Award-winning Jacques Safari Mwayaona G’22 Embraces AI for Learning—with Caution 

Combining his background in instructional design with an understanding of diversity and inclusion, Universal Design for Learning, and artificial intelligence, Jacques Safari Mwayaona G’22 is making a name for himself in the field of educational development.

Headshot of Jacques Safari MwyaonaA Faculty Development Fellow in Syracuse University’s Center for Teaching and Learning Excellence (CTLE) and a graduate of the School of Education’s master’s degree program in Instructional Design, Development, and Evaluation, recently Mwayaona received double recognition from The Professional and Organizational Development Network in Higher Education, or POD Network. He also presented two sessions on student-faculty partnerships at the November 2023 POD Conference in Pittsburgh, PA.

Include Everyone

Mwayaona’s first award is the Donald H. Wulff Diversity Fellowship, named for a former POD Network president and awarded to educational development professionals for “their accomplishments to advance diversity, equity, and inclusion in their work” and for promoting the integration of DEI into teaching strategies.

Mwayaona humbly suggested his second award—a Graduate Student, Professional Student, and Postdoctoral Scholar Development (GPPD) Career Development Grant, with similar membership and stipend benefits as the fellowship—be offered to someone else. The committee suggested a compromise. Mwayaona would keep his award, but the benefits could go to another: “Keeping me on the award list allows me to mentor new GPPD awardees for years to come.”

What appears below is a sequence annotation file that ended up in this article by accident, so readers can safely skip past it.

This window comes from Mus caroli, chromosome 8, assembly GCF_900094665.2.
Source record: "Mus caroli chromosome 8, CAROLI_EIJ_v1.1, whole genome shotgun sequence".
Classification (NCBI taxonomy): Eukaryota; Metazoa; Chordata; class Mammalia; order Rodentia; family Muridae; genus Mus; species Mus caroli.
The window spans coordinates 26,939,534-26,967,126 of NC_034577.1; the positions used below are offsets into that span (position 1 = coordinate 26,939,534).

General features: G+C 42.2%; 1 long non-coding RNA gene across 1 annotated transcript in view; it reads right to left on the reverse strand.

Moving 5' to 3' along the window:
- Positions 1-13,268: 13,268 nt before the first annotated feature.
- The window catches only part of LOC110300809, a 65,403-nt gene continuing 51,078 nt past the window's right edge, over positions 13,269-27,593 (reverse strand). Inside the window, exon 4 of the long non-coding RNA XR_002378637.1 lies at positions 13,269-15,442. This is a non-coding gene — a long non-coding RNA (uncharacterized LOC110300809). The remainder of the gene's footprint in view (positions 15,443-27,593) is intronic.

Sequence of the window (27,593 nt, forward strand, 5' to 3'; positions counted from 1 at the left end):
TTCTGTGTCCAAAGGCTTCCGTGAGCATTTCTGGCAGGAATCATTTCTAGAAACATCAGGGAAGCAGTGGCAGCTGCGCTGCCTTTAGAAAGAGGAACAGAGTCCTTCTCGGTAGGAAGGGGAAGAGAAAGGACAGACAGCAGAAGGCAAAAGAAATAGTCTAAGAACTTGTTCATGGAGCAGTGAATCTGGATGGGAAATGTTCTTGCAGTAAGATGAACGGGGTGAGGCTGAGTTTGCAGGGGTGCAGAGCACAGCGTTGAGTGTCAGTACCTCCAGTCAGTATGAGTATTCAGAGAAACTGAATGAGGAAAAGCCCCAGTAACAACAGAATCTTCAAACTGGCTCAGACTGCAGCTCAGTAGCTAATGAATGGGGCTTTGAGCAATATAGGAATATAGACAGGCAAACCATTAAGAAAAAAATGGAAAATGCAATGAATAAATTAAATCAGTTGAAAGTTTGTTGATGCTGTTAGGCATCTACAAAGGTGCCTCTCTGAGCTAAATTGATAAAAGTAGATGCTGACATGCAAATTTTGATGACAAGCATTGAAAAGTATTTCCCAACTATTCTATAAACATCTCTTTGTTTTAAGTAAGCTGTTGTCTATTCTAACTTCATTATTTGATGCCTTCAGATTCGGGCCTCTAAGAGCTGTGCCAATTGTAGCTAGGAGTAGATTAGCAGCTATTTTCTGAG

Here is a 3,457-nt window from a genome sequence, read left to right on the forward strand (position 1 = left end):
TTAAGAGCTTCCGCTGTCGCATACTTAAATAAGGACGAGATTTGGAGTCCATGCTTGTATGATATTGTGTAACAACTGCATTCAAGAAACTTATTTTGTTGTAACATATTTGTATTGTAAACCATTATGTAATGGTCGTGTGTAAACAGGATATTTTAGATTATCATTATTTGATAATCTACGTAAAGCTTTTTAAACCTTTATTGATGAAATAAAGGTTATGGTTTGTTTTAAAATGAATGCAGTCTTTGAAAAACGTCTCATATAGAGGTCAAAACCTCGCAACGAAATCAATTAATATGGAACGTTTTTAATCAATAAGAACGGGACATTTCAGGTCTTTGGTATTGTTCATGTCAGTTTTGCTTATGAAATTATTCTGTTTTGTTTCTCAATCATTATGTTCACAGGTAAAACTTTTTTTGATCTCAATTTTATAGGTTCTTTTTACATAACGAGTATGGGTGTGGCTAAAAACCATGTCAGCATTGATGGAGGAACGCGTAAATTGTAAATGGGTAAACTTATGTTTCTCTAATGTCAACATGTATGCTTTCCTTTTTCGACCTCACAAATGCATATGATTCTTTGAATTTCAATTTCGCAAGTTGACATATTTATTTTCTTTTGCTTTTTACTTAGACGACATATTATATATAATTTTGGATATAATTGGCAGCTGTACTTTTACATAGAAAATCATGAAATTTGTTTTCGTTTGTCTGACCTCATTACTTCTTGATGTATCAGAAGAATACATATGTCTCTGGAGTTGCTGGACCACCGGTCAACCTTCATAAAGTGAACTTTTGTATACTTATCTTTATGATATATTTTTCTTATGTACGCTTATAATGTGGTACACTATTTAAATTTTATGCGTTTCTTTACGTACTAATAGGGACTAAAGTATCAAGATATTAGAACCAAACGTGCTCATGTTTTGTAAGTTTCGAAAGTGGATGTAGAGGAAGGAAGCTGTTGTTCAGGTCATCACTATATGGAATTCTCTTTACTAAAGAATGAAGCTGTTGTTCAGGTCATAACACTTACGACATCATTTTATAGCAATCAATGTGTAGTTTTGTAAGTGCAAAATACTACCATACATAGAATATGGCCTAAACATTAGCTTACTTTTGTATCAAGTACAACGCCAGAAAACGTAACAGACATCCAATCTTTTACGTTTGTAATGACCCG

The POD Network awards committees had noticed and rewarded Mwayaona’s work with CTLE that is helping students become active participants in their learning process, an initiative known as Students Consulting on Teaching.

“My work is about building faculty-student partnerships that empower students to share their perspectives,” Mwayaona explains. “Normally, a professor has all the power when producing knowledge, but when students have a say, they can participate in the knowledge creation process by actively sharing with the faculty what is helping them learn and what is not.” For instance, Mwayaona says, students may suggest new strategies that motivate them to learn that the faculty can try out.

Moreover, empowering students and establishing a power-sharing dynamic in the classroom is an equitable practice that increases diversity and inclusion because it allows every student the opportunity to share their perspectives and be heard, “making it easier for faculty to include everyone and make the classroom cultural responsive,” Mwayaona says.

Harnessing the Power

Mwayaona observes that his master’s degree in instructional design was a strong launching pad for his burgeoning career in educational development: “It helped me learn how to integrate technology to improve learning effectively.”

“My work is about building faculty-student partnerships that empower students to share their perspectives.”